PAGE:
Hewlett-Packard will stop selling its e3000 midrange server on Friday, the company has confirmed.
"The systems were introduced in 1972, and for many customers they've run out of gas as processing needs have changed," said an HP spokesman. "HP has made the decision to move to industry standard computing platforms," he added.
During the heyday of the minicomputer in the late 1970s and early 1980s, the e3000 -- which was previously called the HP3000 -- competed with IBM's iSeries and Digital Equipment Corp.'s VAX (Virtual Address eXtension) minicomputers
Originally designed to serve information to dumb terminals, minicomputers were smaller than mainframes and intended to be easier to use. As the capabilities of the systems evolved, they came to be called midrange servers.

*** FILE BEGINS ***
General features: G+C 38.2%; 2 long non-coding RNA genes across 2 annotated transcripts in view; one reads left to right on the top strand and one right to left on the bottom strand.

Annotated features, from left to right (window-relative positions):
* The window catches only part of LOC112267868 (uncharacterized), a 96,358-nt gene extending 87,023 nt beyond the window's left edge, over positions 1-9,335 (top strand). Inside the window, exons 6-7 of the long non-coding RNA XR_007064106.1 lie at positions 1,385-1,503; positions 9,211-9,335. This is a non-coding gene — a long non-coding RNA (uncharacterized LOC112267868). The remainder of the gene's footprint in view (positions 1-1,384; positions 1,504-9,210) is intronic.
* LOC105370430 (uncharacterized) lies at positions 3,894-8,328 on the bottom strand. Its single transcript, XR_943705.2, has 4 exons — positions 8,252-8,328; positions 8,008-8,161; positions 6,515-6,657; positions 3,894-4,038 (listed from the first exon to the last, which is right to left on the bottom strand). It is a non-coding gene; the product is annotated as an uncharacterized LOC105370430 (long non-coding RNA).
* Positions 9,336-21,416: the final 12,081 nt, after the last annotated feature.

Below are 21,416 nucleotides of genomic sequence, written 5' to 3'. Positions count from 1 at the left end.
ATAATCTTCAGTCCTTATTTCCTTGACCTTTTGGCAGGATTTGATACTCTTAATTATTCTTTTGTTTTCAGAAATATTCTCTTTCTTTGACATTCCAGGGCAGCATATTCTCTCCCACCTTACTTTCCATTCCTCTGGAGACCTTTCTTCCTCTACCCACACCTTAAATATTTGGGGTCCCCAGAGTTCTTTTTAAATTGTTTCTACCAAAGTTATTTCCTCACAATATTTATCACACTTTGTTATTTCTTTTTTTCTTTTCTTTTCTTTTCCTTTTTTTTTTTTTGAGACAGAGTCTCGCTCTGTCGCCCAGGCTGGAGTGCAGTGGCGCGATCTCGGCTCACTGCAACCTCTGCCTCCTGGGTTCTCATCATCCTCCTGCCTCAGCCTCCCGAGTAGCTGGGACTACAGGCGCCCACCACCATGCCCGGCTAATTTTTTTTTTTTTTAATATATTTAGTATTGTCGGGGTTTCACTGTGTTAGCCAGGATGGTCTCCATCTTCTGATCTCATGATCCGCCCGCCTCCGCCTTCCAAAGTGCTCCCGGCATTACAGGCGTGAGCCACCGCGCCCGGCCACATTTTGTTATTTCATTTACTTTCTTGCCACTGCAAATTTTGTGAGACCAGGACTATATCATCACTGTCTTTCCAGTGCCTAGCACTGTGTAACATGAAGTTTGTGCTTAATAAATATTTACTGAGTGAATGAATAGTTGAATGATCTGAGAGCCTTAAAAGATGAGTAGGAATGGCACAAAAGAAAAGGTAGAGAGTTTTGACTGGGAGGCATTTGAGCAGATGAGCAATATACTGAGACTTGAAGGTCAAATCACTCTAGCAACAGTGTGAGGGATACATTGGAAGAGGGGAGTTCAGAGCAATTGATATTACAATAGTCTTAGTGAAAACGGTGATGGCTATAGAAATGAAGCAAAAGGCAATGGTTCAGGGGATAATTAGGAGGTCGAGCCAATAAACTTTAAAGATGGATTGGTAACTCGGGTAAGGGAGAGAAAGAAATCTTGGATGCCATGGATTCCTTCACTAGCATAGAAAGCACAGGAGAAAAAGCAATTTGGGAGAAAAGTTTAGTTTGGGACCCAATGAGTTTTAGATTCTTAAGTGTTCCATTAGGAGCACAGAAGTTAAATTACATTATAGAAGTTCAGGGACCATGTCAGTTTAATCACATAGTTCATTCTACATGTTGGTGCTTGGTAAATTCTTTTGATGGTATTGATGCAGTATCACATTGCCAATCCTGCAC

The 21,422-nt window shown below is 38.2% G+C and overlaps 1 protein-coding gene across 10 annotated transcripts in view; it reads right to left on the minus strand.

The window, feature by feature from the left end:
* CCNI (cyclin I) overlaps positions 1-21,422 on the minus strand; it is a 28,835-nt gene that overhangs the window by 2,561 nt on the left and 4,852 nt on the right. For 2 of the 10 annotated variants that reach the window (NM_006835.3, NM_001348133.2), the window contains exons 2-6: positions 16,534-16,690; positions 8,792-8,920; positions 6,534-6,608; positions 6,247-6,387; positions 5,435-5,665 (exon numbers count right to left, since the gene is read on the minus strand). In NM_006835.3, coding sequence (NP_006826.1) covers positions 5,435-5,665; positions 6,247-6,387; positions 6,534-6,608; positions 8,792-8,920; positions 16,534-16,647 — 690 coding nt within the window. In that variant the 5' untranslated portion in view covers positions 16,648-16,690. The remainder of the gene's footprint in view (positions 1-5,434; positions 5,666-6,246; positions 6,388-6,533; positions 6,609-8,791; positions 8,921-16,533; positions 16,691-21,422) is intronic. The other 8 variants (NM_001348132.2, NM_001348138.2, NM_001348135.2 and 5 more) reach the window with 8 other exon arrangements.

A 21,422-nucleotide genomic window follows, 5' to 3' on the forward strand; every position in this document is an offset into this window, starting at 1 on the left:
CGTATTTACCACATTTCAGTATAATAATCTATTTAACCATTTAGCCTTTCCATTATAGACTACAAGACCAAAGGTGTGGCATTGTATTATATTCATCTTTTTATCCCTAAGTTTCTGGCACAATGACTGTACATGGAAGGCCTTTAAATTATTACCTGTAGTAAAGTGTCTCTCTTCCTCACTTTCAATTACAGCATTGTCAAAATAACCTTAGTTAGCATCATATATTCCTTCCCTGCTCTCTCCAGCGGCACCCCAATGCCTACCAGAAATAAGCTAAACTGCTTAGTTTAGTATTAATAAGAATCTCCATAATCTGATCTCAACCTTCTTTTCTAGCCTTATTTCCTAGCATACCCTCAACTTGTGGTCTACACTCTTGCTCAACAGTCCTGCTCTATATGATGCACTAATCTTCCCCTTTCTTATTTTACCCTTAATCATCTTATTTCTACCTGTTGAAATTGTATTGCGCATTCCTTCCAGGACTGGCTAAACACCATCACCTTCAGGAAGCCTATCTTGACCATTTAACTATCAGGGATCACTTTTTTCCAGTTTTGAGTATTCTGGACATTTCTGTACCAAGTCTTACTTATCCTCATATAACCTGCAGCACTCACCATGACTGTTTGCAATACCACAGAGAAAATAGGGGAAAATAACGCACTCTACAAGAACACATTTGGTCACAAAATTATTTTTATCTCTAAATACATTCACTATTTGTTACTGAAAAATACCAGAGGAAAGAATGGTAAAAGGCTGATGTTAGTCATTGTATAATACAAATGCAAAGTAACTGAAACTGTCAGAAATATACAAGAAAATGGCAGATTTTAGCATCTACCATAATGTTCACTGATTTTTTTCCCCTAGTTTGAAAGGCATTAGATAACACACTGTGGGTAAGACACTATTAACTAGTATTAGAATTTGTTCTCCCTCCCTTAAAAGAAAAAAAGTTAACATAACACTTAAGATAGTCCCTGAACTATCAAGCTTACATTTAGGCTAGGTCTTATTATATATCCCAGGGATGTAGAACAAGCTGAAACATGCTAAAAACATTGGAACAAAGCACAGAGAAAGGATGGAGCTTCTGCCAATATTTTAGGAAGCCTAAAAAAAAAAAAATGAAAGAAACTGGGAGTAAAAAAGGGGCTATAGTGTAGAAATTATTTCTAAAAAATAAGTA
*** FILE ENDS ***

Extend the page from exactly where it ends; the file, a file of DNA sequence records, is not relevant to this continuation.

The e3000's on-line transaction processing capabilities and ease of use helped it catch on in the travel and catalog sales industries, but like the other minicomputers, it was supplanted by Unix systems by the early 1990s, according to Gilles Schipper, a 25-year e3000 user who works as an independent IT consultant in Thornhill, Ontario.
"It engendered a very close-knit community. The system was very popular, it was easy to develop, it was easy to manage and operate," he said.
With the retirement of the e3000, IBM's iSeries computer is the last remaining major system of this type still being sold. Formerly called the AS/400, the iSeries has about 300,000 users, according to IBM.
IBM has committed US$500 million to developing the iSeries over the next two years, an IBM spokeswoman said.
Customers will be able to buy processor upgrades, software upgrades and peripherals for the e3000 through October 2004, the spokesman said. Technical support will be available until the end of 2006, after which HP will continue to offer Web-based support, the spokesman said.